Invinity has delivered a 1.5 MWh VS3 vanadium flow battery (VFB) system to Korean Electric Power Company (KEPCO). Find out more in the case study below.

Proving the benefits of VFBs for Korean energy security

The Republic of Korea (Korea) needs a secure, stable energy supply as the country’s national power grid is an isolated system with no cross-border transmission lines and demand is met entirely through local production. Currently, 40% of total electricity generation comes from coal, with gas, nuclear and renewables providing the rest. Most of the country’s electricity generation is concentrated in its southern provinces and consumption is concentrated in urban areas. As Korea transitions towards a solar and wind-based grid, energy storage is increasingly required to provide further energy security.

The Brief

The Korean Electric Power Company is the national electricity utility of Korea, responsible for the operation of the country’s electricity transmission and distribution network. Having initiated a ‘Zero for Green’ vision so that the country can transition to a zero-carbon grid, KEPCO is trialling vanadium flow batteries as a possible solution to achieving this vision.

Having already successfully tested Invinity’s VFBs for their own purposes, KEPCO’s project partner Hyosung Heavy Industries chose our battery energy storage systems for the project.


Up to


The battery will be operated by KEPCO over a 6-12 month period performing a wide range of grid services to gather performance data of Invinity’s VFB in the Korean grid environment. The project aims to validate Invinity’s battery for wider use within the Korean power network.


No fire risk – the electrolyte is a water-based solution


Low cost per MWh on a Levelized Cost of Storage (LCOS) basis. Fully recyclable.

Long Life

Unlimited daily cycles – over 20 years of continuous operation

The Result

Delivery and installation of the battery system was completed in 2023 and it was successfully integrated with Hyosung’s PCS and EMS.

Battery Safety: A Key Priority For Korea

Korea is an attractive market for energy storage due to its high per capita energy use, constrained grid infrastructure and significant government support for renewable and energy storage projects. It is still thought of as one of the most mature energy storage markets in the Asia-Pacific region, however between 2017 and 2019, the country witnessed 28 battery storage fires (16 in 2018 alone) that brought the country’s energy storage marketplace almost to standstill. The incidents were investigated by Korea’s Ministry of Trade, Industry and Energy (MOTIE) and their report identified that potential manufacturing defects and poor installation practices were amongst the key reasons for these fires.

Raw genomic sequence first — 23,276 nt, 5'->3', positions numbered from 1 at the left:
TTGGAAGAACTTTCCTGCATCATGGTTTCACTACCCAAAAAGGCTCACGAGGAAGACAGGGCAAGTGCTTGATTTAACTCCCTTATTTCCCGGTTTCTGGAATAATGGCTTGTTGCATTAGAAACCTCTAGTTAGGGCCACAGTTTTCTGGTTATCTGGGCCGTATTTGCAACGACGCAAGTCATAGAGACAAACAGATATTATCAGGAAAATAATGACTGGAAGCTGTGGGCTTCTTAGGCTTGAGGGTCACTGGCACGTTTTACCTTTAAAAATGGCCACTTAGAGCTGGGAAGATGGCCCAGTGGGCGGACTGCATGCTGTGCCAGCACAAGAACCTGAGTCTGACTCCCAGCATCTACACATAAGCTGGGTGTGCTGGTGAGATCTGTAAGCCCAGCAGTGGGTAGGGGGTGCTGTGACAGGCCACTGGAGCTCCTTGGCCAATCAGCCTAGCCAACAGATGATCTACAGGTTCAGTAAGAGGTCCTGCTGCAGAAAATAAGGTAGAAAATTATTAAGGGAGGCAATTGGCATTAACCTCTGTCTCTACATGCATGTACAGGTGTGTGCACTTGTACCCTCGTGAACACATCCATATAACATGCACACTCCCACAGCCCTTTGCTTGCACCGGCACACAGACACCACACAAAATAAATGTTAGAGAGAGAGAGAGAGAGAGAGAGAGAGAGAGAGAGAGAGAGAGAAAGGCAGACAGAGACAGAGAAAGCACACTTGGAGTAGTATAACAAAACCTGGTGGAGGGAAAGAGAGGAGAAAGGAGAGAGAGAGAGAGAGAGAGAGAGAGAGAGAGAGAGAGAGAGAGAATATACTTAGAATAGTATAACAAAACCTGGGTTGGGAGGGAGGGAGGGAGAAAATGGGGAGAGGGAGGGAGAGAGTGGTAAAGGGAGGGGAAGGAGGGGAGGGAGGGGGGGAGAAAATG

The locations of the 28 battery fires
Image: Ulsan National Institute of Science and Technology

A further, more significant lithium-ion battery fire in late 2022 knocked out a major data centre which caused banking, ride-sharing and online delivery services to be out of action for a number of days. The Korean government proposed a tightening of safety measures in 2022 to address this issue and this renewed focus on safety has led to a significant increase in demand for non-flammable, safe battery technology such as Invinity’s vanadium flow batteries.

Korea still recognises the importance of increasing the volume of renewable generation to enable the country to continue to decarbonise. MOTIE’s 10th Basic Plan for Electricity Supply and Demand forecasts an increase in the supply of renewable generation and includes an Electricity Market Reform that will see the market “be diversified by introducing a long-term contract market for low-carbon power sources (such as hydrogen and ESS), a real-time market that can reflect supply and demand conditions in real time, and an auxiliary service market that commercializes and trades reserve power.” Any increase in the volume of renewable generation on the grid creates more opportunities for energy storage deployments. Encouragingly, MOTIE recently issued its first central contract market for low-carbon power alongside a tender for a large-scale, longer duration (4 hour) battery storage system. This highlights that the Ministry recognises that longer duration storage will bring significant decarbonisation benefits as it counteracts the intermittency of renewable generation.


Interested in Finding Out More?

If you’re a utility, developer, EPC, or financier please contact our commercial team to discuss the details of your project. We work with you to develop a robust business case and financial model.